According to Ofgem, the average UK household spends about £1,254 annually on power and heating. This makes energy the highest annual cost for families. With a large percentage of your budgeting going to energy bills, it’s understandable why you’d seek out tips to help you save on energy.

Below is a quick guide on how to achieve this.

How much energy does an average household use?

The average UK home has four occupants and has 13 electronic appliances, including laptops and TVs. According to the ECUK report, this is a big jump from 1990 where households only had four.

But even with the increase in appliances, today’s energy is roughly the same as it was twenty years ago. This is owing to the energy-efficient technology used in these appliances. However, there is still a lot to be done to save even more energy and hence money.

Insulate your home

A well-insulated house reduces heat loss meaning the heating system doesn’t have to work extra to compensate for the loss. Up to a quarter of the heat in a home escapes through the roof since hot air is lighter than cold air.

If you have properties with vaulted ceilings and attic spaces, you’ll need to pay extra attention to the roof and still maintain ample ventilation. Moreover, houses with cavity walls are susceptible to heat loss. Luckily, you can insulate solid walls to trap the heat inside the house.

According to Energy Saving Trust, installing cavity wall insulation can help you save about £245 annually.  On the other hand, loft insulation can save you up to £215 annually.

Note: these figures depend on the type of house you live in.

While home insulation requires a steep financial input initially, it’ll pay for itself a couple of times over with time.

Turn off appliances when not in use

Any electronic device will suck up electricity when it’s plugged in – even if it’s switched off. This includes chargers and cables. It’s estimated that 5-10% of home energy bills stem from this phenomenon.

When you are done using a device, turn it off and unplug it from the socket. Leaving your appliances on standby mode uses up unnecessary energy. According to the Energy Saving Trust, you’d save about £30 annually if you turned off and unplugged appliances instead of leaving them on standby.

Although most TVs can be switched off completely without losing their programming, it’s important you confirm with the instruction manual. If you are recording your favourite show for later, you might need to leave it plugged in.

Be alert in the kitchen

There are lots of tips on how to save energy in your kitchen. However, they all stem from one basic tip – be aware of your energy use. From the kettle to the hob, only use the heat and water you need. You can save about £36 annually on energy bills if you are more energy efficient in the kitchen.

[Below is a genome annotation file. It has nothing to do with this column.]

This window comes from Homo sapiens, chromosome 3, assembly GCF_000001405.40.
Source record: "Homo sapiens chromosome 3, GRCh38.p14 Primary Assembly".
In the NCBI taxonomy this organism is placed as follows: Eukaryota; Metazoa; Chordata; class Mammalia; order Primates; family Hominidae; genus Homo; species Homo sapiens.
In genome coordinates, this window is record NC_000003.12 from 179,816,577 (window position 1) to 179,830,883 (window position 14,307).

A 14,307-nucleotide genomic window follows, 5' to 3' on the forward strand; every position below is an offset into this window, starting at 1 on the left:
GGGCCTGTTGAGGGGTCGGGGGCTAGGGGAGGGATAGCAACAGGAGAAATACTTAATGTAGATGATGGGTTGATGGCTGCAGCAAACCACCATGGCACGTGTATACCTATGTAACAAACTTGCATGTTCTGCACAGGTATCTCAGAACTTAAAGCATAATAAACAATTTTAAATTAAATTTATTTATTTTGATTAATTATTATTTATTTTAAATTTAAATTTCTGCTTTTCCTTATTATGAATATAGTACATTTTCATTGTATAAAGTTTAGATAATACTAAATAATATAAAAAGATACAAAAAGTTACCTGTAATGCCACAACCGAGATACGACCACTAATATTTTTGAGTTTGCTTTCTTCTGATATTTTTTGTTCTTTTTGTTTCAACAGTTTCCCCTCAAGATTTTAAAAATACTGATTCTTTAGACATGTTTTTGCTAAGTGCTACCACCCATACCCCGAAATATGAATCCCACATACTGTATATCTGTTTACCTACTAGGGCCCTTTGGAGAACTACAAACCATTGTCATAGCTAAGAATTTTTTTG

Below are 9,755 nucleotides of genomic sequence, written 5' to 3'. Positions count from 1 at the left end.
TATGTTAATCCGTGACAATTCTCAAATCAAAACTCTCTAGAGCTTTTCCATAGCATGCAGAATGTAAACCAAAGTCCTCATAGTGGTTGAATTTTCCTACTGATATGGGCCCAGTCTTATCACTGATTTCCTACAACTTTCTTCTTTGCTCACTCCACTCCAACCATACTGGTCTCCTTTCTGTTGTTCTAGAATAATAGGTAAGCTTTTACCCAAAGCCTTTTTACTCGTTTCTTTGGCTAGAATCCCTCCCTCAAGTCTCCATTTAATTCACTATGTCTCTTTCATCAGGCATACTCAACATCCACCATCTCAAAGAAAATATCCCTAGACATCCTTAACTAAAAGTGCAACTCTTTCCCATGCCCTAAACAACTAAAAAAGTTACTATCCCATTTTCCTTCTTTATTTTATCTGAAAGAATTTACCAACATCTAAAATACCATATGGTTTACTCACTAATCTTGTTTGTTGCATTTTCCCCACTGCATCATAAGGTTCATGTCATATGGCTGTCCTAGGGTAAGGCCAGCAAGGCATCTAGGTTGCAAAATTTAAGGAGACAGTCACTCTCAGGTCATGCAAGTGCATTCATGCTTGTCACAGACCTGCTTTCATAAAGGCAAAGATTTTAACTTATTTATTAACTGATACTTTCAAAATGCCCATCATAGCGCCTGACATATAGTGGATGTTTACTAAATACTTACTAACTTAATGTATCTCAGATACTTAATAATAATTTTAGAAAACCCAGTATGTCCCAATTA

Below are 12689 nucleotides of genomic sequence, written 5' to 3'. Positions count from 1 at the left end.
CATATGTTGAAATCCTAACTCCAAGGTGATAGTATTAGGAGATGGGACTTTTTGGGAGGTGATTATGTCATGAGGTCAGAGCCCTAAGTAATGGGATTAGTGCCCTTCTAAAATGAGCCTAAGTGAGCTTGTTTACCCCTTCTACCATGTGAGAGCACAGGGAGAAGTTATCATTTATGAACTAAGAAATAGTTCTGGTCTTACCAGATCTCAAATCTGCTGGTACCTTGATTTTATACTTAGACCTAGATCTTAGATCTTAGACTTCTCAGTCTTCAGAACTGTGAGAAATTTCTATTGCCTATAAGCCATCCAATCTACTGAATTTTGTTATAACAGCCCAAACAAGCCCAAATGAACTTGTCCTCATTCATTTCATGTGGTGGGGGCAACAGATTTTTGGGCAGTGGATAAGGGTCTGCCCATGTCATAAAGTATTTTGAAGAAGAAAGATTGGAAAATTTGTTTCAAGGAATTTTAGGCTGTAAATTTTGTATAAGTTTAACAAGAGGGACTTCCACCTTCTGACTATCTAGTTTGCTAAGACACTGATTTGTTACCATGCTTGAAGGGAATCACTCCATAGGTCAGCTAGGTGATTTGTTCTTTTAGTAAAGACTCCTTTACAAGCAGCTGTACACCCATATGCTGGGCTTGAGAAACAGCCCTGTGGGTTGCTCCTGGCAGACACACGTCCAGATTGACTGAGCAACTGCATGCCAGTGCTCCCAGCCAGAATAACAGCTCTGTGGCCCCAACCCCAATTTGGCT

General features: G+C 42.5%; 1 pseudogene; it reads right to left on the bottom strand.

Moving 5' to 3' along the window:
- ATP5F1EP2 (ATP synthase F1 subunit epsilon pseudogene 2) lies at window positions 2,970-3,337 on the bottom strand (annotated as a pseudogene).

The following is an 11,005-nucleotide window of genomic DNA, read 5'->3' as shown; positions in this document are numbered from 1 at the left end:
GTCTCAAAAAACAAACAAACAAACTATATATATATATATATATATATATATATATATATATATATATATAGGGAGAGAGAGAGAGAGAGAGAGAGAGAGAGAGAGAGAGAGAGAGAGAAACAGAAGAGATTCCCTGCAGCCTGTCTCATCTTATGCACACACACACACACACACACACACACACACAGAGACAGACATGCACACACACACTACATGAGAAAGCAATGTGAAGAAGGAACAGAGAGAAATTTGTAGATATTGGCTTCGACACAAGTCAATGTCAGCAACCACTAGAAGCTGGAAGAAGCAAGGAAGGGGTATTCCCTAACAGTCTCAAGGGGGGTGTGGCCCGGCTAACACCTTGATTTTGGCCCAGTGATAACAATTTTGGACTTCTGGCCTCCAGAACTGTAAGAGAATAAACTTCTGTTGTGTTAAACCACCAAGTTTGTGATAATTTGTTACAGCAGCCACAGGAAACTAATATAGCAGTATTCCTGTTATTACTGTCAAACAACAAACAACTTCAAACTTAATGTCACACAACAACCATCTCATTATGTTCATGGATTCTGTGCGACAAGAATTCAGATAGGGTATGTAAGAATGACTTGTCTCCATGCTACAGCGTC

Here’s a quick rundown of how energy efficiency in your kitchen looks like:

  • Fill the kettle with just the right amount of water you need at the time
  • Use a basin or bowl when cleaning rather than letting the tap water run
  • Use your washing machine once a week
  • Use a microwave to reheat food instead of the oven
  • Defrost food to reduce cooking time by half
  • Prepare your food on low heat

Replace lightbulbs

The easiest way to save energy in a home is to replace old incandescent bulbs with compact fluorescent bulbs or light-emitting diode. Energy-saving bulbs consume a fraction of the energy used by old incandescent bulbs. They also last longer.

Initially, you might spend a lot of money to switch to energy-saving bulbs, but like insulating your house, you’ll recoup the cost in the long run. According to the Energy Saving Trust, replacing all old incandescent bulbs with energy-efficient bulbs will cost about £100 initially. However, you’ll save about £35 annually on energy bills.

Install smart heating controls

Smart energy-saving devices and heating systems will help you determine your home energy uses. For instance, a smart thermostat gives you control overheating through apps on your PC or smartphone. You can manage the house temperature remotely throughout the day. This way, you ensure energy isn’t wasted.

There’s no need to leave the heating on when you leave for work and no one’s at home. Instead, you can switch the thermostat off and switch it back on a couple of hours before you arrive home. Some thermostats are programmed to learn your habits and adjust heating accordingly.

With a smart meter, accurate and real-time readings of your energy usage are transmitted to your energy supplier. Many have in-home displays that allow you to monitor the energy use in your home. You can use this knowledge to reduce energy wastage. You can reduce electricity and gas use by 2.8% and 2% respectively.

Maintain the HVAC system

HVAC systems work hard to keep your home readings comfortable. 50% of the average UK energy uses is by the HVAC system. To preserve HVAC efficiency, you can replace air filters often. Clogged up or dirty filters make the system work harder and consequently use up more energy.

Bleeding the radiators in different rooms regularly and keeping up with the annual boiler service also helps to ensure the system is in good shape. When the boiler approaches the end of its lifespan, consider replacing it with a newer, more efficient HVAC system.

Solution Loans offer private loans UK to help with the HVAC switch. The replacement will also pay for itself over time.

Saving energy at home requires dedication and some initial investment. Keep a close eye on household habits to reduce the costs and compare energy efficiency on electronic devices before you switch.

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